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by Underground Opera

The Spring Hill Reservoir

HISTORY/ SIGNIFICANCE

The Wickham Terrace service reservoirs are an historic expression of demographic growth, improvement in living standards and local politics in Brisbane during the years of early self-government. In Queensland they are the first of a series of inground reservoirs, but quite unusual in being the only ones known to have been built of brick with arched baffle walls rather than concrete.

The sub-surface pits, chambers and pipes, and the sites of the two former houses have the potential to reveal technical and archaeological evidence. In Australian context there are important differences in form, material and dating between each of the above reservoirs; but their similarities, particularly between Wickham Terrace and Adelaide, are such that the former may be treated as a significant example of its type.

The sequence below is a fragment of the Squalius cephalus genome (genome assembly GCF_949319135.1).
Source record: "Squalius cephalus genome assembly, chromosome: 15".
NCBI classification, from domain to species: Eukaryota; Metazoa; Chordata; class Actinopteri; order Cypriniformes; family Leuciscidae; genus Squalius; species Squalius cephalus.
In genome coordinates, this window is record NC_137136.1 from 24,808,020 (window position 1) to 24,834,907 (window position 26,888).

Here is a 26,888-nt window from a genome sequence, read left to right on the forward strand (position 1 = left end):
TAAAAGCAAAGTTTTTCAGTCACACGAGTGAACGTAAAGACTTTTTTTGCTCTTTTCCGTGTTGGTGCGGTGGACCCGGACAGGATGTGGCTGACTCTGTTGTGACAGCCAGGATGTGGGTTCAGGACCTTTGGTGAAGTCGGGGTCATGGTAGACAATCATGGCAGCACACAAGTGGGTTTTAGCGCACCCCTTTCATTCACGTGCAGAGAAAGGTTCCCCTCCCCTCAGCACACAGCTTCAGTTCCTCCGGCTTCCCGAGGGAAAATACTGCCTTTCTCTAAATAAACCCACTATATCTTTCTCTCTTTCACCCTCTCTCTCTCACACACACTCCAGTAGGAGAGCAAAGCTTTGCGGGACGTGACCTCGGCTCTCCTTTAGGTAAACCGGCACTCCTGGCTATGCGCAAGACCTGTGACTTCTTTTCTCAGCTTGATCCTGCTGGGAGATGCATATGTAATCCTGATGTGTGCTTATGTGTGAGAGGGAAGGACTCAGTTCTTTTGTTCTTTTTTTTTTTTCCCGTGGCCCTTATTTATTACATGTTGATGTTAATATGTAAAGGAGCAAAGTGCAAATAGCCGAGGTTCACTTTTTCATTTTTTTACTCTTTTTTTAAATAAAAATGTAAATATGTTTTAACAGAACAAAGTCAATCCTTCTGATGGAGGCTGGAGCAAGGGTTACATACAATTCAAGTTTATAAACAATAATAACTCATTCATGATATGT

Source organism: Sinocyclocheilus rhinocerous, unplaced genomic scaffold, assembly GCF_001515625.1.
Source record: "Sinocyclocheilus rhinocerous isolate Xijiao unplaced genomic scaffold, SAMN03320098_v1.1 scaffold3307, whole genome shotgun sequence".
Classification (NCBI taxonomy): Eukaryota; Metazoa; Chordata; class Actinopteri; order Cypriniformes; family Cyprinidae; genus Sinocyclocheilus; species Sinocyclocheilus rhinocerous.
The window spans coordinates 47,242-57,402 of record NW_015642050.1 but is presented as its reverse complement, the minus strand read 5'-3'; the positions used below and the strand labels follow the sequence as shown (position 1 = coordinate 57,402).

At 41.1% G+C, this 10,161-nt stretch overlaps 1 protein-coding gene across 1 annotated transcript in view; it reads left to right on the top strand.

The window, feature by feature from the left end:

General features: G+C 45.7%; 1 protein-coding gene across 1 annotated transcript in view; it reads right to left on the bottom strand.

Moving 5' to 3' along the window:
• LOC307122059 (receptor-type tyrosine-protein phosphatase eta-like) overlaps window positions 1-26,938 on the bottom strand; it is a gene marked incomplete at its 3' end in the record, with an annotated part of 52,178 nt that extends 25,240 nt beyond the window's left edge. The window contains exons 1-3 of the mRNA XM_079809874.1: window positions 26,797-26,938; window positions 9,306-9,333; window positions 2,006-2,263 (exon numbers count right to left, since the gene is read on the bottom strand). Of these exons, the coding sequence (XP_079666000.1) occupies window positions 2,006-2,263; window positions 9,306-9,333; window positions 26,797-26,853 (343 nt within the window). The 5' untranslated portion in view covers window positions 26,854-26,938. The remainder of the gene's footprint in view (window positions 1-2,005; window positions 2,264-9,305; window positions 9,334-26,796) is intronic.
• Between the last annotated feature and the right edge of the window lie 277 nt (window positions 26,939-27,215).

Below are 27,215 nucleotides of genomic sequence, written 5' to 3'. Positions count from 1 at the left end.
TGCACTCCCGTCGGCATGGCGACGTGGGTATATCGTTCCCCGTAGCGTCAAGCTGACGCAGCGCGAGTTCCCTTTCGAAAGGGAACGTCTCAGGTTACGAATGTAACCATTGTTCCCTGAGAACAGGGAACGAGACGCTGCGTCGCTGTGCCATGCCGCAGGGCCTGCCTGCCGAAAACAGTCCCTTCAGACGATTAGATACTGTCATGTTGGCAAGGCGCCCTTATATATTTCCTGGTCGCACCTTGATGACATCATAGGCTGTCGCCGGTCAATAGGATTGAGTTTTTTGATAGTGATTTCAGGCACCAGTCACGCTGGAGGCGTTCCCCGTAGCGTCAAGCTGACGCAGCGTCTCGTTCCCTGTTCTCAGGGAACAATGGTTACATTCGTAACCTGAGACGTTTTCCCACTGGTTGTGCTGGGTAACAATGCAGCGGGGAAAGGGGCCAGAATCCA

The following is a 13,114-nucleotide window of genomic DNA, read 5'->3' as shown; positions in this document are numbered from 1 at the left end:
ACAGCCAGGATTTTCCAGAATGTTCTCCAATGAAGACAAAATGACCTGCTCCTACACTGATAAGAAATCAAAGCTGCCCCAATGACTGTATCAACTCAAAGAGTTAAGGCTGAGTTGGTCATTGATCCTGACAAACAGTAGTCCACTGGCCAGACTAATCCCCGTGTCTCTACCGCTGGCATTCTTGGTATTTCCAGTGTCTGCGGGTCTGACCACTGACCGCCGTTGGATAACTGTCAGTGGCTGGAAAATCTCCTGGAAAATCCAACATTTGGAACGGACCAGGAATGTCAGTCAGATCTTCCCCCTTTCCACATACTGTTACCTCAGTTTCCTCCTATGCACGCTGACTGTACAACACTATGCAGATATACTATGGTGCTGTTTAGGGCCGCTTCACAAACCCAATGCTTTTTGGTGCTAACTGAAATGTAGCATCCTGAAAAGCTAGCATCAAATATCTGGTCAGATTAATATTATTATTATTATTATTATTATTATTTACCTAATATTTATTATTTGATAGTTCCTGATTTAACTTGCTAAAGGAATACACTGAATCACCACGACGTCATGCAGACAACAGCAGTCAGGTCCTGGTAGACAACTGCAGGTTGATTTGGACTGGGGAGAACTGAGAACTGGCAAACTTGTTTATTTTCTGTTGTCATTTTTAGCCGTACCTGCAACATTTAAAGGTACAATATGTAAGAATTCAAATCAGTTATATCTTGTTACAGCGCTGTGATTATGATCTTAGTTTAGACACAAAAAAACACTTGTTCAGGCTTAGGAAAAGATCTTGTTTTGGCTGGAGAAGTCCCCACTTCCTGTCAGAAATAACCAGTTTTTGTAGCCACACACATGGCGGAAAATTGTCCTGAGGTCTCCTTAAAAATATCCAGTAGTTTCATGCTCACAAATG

The Wickham Terrace service reservoirs are an historic expression of demographic growth, improvement in living standards and local politics in Brisbane during the years of early self-government. In Queensland they are the first of a series of inground reservoirs, but quite unusual in being the only ones known to have been built of brick with arched baffle walls rather than concrete.

The sub-surface pits, chambers and pipes, and the sites of the two former houses have the potential to reveal technical and archaeological evidence. In Australian context there are important differences in form, material and dating between each of the above reservoirs; but their similarities, particularly between Wickham Terrace and Adelaide, are such that the former may be treated as a significant example of its type.